According to MJBizDaily’s most recent Women & Minorities Industry report, female executive representation in the cannabis industry is 22 percent, down from 36.8 percent in 2019. This places female representation in our industry lower than the national average of roughly 30 percent. The decrease in representation from 2019 to today isn’t limited to the c-suite, we see lower percentages of women across our sector. From budtenders to community outreach to medical markets, women’s representation appears to be declining while the industry itself is ascending. Cannabis keeps acquiring more money, more relationships, and more power. My concern is that what has happened in other once-niche industries will happen to us; women create space and innovate within it and then are pushed to the fringes when traditional well established (read mostly male) funding sources arrive. So what are we doing about it?

In my role, I meet female leaders every day. In that sense, I occupy a very privileged position because I’m surrounded by the best and brightest women working in the cannabis industry. Many have worked in cannabis for decades, navigating landscapes far more complicated than today’s. Others have joined more recently, often compelled by a desire to do good and right old wrongs while still making a healthy profit. The Women’s Cannabis Chamber of Commerce (WCCC) appeals to legacy and new leaders. As its Executive Director, my responsibility is to help ensure our industry is one where women thrive. As a woman and a person of color, it’s a responsibility I don’t take lightly. The WCCC is determined to create an ecosystem that equips women to become self-sufficient contributors. That sometimes means if there isn’t a seat at the table we make our own table.

The WCCC is a national organization founded in Denver, CO with a mission to move women beyond empowerment and propel them into powerful result-driven career strategies, executive positions, and business ownership. Chapters across the nation are committed to providing members with resources, education, and support for financial success and expansion. We go far beyond your typical networking group. Members receive free and discounted courses, inclusion in coveted industry events or discussions, and free publicity through individual chamber participants or sponsors. All while having the ability to cultivate authentic and reliable relationships.

Dorri C. McWhorter, a board member of Green Thumb Industries recently said, “Women have been experiencing the cumulative effect of being denied economic opportunity and that has put [them] at a significant disadvantage throughout years in being able to influence and advance [their] interests.” What gives me hope is that she made this comment at the Illinois Women in Cannabis Annual Conference, a critical type of forum that I’m seeing more and more of across the U.S. And this makes sense given Gen Z women are now the fastest-growing consumers of legal cannabis, increasing year-over-year sales by 151%, according to a report by Headset. We need more women leaders, particularly diverse women leaders, to navigate the development of goods and services that better attract this demographic. Most people won’t need to explore further than their nearest head shop to confirm that cannabis is still predominantly presented through the male gaze.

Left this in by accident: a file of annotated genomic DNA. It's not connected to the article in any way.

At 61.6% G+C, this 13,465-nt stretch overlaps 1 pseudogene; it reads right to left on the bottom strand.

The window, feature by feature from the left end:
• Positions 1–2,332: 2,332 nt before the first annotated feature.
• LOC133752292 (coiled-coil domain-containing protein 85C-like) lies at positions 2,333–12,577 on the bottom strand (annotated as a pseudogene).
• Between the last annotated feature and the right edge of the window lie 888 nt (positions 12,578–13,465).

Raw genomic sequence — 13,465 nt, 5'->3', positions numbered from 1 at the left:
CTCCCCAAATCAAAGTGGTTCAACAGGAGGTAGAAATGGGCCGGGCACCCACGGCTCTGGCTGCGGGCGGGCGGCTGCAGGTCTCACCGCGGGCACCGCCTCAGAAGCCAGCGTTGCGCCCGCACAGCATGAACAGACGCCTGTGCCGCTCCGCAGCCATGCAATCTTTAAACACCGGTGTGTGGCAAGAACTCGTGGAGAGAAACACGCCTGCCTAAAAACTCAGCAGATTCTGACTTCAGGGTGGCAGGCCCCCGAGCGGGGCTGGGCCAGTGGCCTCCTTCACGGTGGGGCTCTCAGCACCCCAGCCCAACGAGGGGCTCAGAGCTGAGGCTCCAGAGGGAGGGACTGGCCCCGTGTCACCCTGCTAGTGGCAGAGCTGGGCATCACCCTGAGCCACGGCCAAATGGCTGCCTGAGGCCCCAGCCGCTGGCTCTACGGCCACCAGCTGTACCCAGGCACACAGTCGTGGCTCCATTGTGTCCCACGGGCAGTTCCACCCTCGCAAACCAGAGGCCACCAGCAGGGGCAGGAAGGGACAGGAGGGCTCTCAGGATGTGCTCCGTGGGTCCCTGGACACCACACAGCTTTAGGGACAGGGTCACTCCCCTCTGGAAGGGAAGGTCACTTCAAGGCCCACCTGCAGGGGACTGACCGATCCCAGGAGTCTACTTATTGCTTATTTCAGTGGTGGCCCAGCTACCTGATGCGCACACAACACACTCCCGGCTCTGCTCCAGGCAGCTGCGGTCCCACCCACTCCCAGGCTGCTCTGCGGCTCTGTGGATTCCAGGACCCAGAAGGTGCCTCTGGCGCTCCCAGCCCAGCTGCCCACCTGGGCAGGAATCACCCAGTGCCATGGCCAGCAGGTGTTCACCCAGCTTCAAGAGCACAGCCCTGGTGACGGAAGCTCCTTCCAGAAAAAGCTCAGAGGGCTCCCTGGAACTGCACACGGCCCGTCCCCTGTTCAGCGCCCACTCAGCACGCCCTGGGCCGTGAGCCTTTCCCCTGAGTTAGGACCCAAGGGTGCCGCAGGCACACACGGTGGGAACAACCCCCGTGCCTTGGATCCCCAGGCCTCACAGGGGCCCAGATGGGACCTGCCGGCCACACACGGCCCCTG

The WCCC fights for real representation, not the check-the-box variety. Jessica Passman writes in How to Actually Empower Women in Cannabis, “Having more women in leadership roles is essential, but it shouldn’t be at the expense of women.” I believe the best way to effect change is through the support and education of our current and future leaders. This is part of the reason The WCCC puts heavy emphasis on the continued education of its members through partnerships with nationally recognized Cannabis Course providers. That and the other services mentioned above are our way of creating the change we want to see. The cannabis industry has seen a dramatic transition as our economy and culture has found new homes, products, and a renewed sense of purpose. With user and CPG diversification, aided by a steady chipping away of stigma, The WCCC is committed to ensuring that the future of Cannabis is not just inclusive and equitable, but female.

For more information on The WCCC, please contact Brianna Bowes at or find the next event at or